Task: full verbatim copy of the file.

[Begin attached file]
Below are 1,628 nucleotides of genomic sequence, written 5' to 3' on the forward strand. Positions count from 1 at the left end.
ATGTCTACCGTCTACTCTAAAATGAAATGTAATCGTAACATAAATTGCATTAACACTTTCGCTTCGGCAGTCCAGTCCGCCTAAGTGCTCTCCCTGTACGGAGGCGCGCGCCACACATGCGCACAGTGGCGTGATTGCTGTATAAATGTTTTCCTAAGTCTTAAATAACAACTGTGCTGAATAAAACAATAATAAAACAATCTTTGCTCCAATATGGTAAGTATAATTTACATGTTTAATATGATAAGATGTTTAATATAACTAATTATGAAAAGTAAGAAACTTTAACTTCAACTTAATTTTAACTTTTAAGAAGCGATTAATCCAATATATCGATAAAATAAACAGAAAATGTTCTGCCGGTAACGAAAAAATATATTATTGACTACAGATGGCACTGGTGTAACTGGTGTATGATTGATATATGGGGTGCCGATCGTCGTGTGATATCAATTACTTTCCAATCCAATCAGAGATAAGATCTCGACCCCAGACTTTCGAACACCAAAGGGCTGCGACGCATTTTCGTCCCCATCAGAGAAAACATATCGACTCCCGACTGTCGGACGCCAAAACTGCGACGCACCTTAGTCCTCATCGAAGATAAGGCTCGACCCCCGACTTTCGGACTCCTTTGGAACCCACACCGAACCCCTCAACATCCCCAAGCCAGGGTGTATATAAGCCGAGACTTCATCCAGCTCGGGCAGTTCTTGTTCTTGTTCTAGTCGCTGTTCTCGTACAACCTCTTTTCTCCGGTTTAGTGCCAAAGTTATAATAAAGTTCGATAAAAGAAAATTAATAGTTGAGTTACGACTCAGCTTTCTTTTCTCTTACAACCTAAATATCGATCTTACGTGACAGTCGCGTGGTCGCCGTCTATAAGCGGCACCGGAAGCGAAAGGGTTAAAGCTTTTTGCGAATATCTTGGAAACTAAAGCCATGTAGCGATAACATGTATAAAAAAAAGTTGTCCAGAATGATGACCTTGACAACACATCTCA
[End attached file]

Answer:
Below are 1,628 nucleotides of genomic sequence, written 5' to 3' on the forward strand. Positions count from 1 at the left end.
ATGTCTACCGTCTACTCTAAAATGAAATGTAATCGTAACATAAATTGCATTAACACTTTCGCTTCGGCAGTCCAGTCCGCCTAAGTGCTCTCCCTGTACGGAGGCGCGCGCCACACATGCGCACAGTGGCGTGATTGCTGTATAAATGTTTTCCTAAGTCTTAAATAACAACTGTGCTGAATAAAACAATAATAAAACAATCTTTGCTCCAATATGGTAAGTATAATTTACATGTTTAATATGATAAGATGTTTAATATAACTAATTATGAAAAGTAAGAAACTTTAACTTCAACTTAATTTTAACTTTTAAGAAGCGATTAATCCAATATATCGATAAAATAAACAGAAAATGTTCTGCCGGTAACGAAAAAATATATTATTGACTACAGATGGCACTGGTGTAACTGGTGTATGATTGATATATGGGGTGCCGATCGTCGTGTGATATCAATTACTTTCCAATCCAATCAGAGATAAGATCTCGACCCCAGACTTTCGAACACCAAAGGGCTGCGACGCATTTTCGTCCCCATCAGAGAAAACATATCGACTCCCGACTGTCGGACGCCAAAACTGCGACGCACCTTAGTCCTCATCGAAGATAAGGCTCGACCCCCGACTTTCGGACTCCTTTGGAACCCACACCGAACCCCTCAACATCCCCAAGCCAGGGTGTATATAAGCCGAGACTTCATCCAGCTCGGGCAGTTCTTGTTCTTGTTCTAGTCGCTGTTCTCGTACAACCTCTTTTCTCCGGTTTAGTGCCAAAGTTATAATAAAGTTCGATAAAAGAAAATTAATAGTTGAGTTACGACTCAGCTTTCTTTTCTCTTACAACCTAAATATCGATCTTACGTGACAGTCGCGTGGTCGCCGTCTATAAGCGGCACCGGAAGCGAAAGGGTTAAAGCTTTTTGCGAATATCTTGGAAACTAAAGCCATGTAGCGATAACATGTATAAAAAAAAGTTGTCCAGAATGATGACCTTGACAACACATCTCA